Tuesday, 27 November 2012

Distinctions and Distinctiveness in the Work of Prison Officers

Liebling, Alison (2011) Distinctions and Distinctiveness in the Work of Prison Officers: Legitimacy and Authority Revisited, European Journal of Criminology, Vol. 8(6) 484-489

Fresh from last month’s engaging debate on The Spirit Level, the Differential Association decided to turn our attention to something completely different: the prison officer. Professor Alison Liebling of the University of Cambridge has been at the forefront of research in this area, and her article 'Distinctions and Distinctiveness in the Work of Prison Officers: Legitimacy and Authority Revisited' which appeared in an issue of the European Journal of Criminology guest edited by Liebling in 2011, was selected for our discussion.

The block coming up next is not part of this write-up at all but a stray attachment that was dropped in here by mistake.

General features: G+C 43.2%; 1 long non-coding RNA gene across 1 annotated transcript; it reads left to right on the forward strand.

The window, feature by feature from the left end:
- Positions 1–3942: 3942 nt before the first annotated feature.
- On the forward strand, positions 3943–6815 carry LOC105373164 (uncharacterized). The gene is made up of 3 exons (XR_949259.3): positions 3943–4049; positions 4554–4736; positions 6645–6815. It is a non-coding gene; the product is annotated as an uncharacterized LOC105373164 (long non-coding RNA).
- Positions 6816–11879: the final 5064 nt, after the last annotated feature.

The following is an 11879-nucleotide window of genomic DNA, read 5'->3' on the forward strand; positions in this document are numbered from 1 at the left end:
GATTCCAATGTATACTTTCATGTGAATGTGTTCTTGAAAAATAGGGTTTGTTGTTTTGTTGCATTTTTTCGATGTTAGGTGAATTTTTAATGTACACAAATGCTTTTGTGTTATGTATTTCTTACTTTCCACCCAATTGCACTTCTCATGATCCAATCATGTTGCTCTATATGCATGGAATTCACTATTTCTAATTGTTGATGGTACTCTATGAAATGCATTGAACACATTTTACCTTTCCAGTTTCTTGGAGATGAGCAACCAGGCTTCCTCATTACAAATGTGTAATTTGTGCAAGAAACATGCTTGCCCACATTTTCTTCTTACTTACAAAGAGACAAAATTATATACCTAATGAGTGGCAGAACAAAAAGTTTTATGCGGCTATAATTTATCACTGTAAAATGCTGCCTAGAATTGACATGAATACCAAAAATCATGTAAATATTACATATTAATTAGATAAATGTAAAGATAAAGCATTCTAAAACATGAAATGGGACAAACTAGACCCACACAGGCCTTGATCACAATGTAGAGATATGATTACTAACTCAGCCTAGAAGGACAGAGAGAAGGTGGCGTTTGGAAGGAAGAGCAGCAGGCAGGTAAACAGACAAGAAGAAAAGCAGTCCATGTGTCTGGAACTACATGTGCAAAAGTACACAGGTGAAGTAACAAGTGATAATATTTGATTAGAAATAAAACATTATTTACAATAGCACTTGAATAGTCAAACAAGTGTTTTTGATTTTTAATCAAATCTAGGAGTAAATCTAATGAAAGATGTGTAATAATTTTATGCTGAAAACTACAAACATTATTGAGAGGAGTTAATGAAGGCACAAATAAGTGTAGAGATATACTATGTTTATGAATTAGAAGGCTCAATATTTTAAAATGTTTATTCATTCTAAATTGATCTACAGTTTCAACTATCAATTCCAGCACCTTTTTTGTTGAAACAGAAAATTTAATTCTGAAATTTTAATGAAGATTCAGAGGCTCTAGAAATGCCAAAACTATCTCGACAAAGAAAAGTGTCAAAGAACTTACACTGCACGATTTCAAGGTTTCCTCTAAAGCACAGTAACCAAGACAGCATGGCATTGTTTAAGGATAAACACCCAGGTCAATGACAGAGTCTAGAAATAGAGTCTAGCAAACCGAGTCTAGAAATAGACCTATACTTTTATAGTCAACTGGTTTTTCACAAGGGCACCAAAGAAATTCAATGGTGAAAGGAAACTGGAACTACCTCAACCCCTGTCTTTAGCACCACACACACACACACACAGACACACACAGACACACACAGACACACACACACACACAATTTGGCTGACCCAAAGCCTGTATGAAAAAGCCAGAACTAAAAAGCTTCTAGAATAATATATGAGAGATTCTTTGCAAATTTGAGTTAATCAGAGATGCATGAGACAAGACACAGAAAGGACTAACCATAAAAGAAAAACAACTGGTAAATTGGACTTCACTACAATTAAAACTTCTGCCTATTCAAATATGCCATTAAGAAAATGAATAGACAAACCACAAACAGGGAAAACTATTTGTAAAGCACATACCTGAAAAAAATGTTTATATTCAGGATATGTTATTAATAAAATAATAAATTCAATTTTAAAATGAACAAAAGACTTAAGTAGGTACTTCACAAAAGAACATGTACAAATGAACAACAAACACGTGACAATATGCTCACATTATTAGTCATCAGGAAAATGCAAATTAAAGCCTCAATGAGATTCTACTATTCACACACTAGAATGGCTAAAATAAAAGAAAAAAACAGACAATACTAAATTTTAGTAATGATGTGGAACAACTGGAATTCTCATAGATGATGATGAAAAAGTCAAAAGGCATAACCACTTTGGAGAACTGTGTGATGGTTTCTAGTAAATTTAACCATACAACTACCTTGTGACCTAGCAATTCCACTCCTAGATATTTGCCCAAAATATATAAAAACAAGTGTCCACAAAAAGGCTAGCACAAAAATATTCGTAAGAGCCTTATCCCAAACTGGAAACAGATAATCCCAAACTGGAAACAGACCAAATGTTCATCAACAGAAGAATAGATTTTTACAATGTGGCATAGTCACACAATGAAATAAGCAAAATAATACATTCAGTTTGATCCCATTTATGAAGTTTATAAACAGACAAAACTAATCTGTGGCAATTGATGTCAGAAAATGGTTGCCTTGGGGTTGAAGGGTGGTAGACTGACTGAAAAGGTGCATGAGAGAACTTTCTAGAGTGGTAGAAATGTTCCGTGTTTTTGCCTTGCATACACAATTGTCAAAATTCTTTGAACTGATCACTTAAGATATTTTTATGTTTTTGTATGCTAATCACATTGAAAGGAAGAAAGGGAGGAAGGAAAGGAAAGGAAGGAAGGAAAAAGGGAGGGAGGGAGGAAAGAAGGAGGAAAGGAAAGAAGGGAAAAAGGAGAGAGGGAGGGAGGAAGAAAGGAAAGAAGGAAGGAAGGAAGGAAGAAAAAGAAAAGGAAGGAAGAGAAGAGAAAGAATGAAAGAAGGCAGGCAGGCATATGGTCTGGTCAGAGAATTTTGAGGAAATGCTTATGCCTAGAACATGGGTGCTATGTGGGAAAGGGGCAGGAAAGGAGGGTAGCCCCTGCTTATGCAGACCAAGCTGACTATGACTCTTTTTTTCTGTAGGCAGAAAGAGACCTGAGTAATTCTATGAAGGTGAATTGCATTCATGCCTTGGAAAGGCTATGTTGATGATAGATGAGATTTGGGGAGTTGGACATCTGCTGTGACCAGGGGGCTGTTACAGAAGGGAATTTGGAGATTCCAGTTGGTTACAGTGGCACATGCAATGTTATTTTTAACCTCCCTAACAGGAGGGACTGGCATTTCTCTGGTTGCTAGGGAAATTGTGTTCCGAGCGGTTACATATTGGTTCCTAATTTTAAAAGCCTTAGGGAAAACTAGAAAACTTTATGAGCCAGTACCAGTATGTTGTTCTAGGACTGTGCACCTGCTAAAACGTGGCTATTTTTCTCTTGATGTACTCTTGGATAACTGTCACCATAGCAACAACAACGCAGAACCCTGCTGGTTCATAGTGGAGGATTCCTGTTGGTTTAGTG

Admittedly we have quite a few fans of Prof. Liebling here at the DA, so a discussion of her work was always sure to make for an engaging evening. We were certainly not left disappointed; Liebling’s article evoked an interesting and energised discussion from all in attendance.

In this article Liebling examines the importance of staff-prisoner relationships, acknowledged as the heart of the whole prison system in the 1984 report of the Control Review Committee, and outlines the significant role that prison officers play in influencing the moral quality of life in prison. Outlining five key distinctions in prison work, Liebling attempts to construct a framework that explores this important influence that officers’ behaviour and beliefs exert on the prison environment.